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From |
Lee Savage <leemsavage@yahoo.co.uk> |

To |
"statalist@hsphsun2.harvard.edu" <statalist@hsphsun2.harvard.edu> |

Subject |
Re: st: Large standard error, Cox PH |

Date |
Sat, 28 Jul 2012 13:48:12 +0100 (BST) |

The study is an analysis of government termination, estimated using a Cox proportional hazards model. The problem variable is 'Minority', this is a binary variable that indicates whether or not a government holds a parliamentary majority. The problem is that the standard error of the coefficient is extremely high. I have only seen this before when the coefficient was insignificant but in this case the coefficient is significant (as you can see below). Multicollinearity isn't a problem. I'm looking for advice on whether or not this is a problem or can I simply report the model and just state that the high SE of the 'Minority' variable means that it can't really be generalized? Here is the printout. Iteration 0: log pseudolikelihood = -40.288812 Iteration 1: log pseudolikelihood = -28.304301 Iteration 2: log pseudolikelihood = -26.968036 Iteration 3: log pseudolikelihood = -26.902024 Iteration 4: log pseudolikelihood = -26.901788 Refining estimates: Iteration 0: log pseudolikelihood = -26.901788 Cox regression -- Breslow method for ties No. of subjects = 19 Number of obs = 347 No. of failures = 19 Time at risk = 347 Wald chi2(7) = 1603.76 Log pseudolikelihood = -26.901788 Prob > chi2 = 0.0000 Haz. Robust Ratio SE z P>z [95% Conf.Interval] Minority 77.01 56.61 5.91 0.00 18.23 325.28 Ideology 0.84 0.20 -0.73 0.47 0.52 1.35 formdays 0.94 0.03 -2.16 0.03 0.90 0.99 nogovtpart~s 1.51 1.68 0.37 0.71 0.17 13.34 ciep12 1.36 1.25 0.34 0.74 0.23 8.21 ConsNoCon 1.28 1.18 0.27 0.79 0.21 7.86 tvc Unemployment 0.99 0.01 -2.31 0.02 0.98 1.00 GDP 1.00 0.00 2.24 0.03 1.00 1.00 Inflation 0.98 0.01 -4.38 0.00 0.97 0.99 __________________________ From: Steve Samuels <sjsamuels@gmail.com> To: statalist@hsphsun2.harvard.edu Sent: Friday, 27 July 2012, 21:30 Subject: Re: st: Large standard error, Cox PH To answer your questions, we'd need more detail. Describe the study and the problem variable in particular. As the FAQ request, "Say exactly what you typed and exactly what Stata typed (or did) in response". Steve sjsamuels@gmail.com On Jul 27, 2012, at 2:20 PM, Lee Savage wrote: I have estimated a Cox PH model using a small sample (n=19, 347 months at risk). For one of my covariates I have found a large hazard ratio (77.01) with a correspondingly large standard error (56.61). I have seen this before but every time the covariate was insignificant, in the current model the covariate is significant (p=.001). I have tested the covariates for collinearity and everything looks fine. I think the probable cause is the small sample size. So my question is: is this a problem for my model overall model? My inclination is to report the model as it is and just state that the significant effect for the covariate in question should be treated with extreme caution, perhaps even ignored. I'd appreciate any advice on this. Thanks. * * For searches and help try: * http://www.stata.com/help.cgi?search * http://www.stata.com/support/statalist/faq * http://www.ats.ucla.edu/stat/stata/ * * For searches and help try: * http://www.stata.com/help.cgi?search * http://www.stata.com/support/statalist/faq * http://www.ats.ucla.edu/stat/stata/ * * For searches and help try: * http://www.stata.com/help.cgi?search * http://www.stata.com/support/statalist/faq * http://www.ats.ucla.edu/stat/stata/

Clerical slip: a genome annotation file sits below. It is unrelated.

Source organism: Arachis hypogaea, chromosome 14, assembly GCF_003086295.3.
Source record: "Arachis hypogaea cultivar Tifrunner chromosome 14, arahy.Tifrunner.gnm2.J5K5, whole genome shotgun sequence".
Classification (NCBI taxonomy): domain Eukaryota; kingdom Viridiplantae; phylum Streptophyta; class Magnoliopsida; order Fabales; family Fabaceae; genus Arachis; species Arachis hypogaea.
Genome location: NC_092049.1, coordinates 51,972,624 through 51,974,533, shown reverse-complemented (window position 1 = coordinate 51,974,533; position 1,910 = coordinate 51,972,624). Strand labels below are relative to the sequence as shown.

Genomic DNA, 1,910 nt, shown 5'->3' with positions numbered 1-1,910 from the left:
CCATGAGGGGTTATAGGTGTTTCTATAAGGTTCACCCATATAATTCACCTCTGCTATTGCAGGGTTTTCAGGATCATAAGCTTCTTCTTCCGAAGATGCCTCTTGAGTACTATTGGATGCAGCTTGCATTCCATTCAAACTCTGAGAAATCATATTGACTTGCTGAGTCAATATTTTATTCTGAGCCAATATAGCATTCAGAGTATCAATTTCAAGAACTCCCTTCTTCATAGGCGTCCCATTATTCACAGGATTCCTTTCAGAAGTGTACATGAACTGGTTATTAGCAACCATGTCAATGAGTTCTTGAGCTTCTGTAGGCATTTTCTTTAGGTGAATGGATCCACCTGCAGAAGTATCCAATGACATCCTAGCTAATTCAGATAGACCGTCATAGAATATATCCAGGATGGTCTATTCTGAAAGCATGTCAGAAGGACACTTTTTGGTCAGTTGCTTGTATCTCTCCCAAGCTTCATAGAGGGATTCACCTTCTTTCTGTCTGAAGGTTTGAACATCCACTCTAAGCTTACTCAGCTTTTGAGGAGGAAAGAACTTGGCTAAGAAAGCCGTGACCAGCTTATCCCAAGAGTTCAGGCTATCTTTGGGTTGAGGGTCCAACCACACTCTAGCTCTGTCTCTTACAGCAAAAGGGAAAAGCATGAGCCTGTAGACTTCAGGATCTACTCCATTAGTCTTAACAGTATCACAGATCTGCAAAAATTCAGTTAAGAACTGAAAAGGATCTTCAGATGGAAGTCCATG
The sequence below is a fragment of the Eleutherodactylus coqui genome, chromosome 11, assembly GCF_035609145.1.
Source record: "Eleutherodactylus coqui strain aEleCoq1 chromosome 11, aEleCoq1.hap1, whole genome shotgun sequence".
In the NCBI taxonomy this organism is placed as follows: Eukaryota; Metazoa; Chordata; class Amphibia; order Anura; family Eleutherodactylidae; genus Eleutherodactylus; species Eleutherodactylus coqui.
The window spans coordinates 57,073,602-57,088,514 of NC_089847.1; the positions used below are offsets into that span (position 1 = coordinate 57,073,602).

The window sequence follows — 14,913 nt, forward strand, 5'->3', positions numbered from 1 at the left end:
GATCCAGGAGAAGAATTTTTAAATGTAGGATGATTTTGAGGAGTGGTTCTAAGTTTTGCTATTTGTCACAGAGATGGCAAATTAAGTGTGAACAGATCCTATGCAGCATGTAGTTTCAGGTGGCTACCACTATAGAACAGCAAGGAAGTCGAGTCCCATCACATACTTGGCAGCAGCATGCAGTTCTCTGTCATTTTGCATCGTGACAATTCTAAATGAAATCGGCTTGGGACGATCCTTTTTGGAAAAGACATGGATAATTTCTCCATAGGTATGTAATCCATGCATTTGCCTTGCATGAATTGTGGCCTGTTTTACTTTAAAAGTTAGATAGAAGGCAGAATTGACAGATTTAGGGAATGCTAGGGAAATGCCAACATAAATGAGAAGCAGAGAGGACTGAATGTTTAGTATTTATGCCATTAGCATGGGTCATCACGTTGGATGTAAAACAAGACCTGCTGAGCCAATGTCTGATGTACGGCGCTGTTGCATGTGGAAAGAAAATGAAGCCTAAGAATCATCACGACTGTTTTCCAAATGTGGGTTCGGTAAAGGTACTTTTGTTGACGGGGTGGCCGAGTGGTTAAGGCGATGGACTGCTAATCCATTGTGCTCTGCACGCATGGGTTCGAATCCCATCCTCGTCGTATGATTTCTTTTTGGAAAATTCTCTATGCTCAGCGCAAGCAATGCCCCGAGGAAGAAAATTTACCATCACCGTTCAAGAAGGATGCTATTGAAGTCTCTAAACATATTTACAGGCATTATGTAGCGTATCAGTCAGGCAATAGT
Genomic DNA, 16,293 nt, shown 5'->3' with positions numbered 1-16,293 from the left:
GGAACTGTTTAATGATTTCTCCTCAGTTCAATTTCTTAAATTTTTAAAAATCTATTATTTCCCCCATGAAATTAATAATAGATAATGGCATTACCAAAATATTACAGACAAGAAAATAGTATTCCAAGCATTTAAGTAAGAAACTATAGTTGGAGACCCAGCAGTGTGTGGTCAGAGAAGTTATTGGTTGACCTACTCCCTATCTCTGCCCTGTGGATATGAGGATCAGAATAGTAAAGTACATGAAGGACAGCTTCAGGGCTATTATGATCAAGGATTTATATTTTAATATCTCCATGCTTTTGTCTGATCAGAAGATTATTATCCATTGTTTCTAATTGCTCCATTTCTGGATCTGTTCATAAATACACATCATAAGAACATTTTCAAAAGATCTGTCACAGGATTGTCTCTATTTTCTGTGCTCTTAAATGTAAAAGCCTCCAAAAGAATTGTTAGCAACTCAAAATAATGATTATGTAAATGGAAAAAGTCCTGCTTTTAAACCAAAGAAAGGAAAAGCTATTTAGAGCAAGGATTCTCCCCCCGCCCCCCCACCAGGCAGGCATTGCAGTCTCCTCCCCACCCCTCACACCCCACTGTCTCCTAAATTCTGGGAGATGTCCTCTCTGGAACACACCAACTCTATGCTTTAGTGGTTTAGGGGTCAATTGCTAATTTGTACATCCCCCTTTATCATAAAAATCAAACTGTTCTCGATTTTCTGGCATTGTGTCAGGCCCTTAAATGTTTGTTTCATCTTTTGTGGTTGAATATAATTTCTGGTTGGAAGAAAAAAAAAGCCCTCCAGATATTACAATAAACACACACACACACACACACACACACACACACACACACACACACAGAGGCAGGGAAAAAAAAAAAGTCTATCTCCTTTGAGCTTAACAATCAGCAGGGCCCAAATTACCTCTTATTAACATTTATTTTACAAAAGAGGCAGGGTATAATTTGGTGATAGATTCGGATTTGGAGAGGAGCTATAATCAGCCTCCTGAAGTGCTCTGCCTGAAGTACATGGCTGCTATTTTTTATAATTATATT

**Follow-Ups**:**Re: st: Large standard error, Cox PH***From:*Steve Samuels <sjsamuels@gmail.com>

**Re: st: Large standard error, Cox PH***From:*Steve Samuels <sjsamuels@gmail.com>

**References**:**st: Large standard error, Cox PH***From:*Lee Savage <leemsavage@yahoo.co.uk>

**Re: st: Large standard error, Cox PH***From:*Steve Samuels <sjsamuels@gmail.com>

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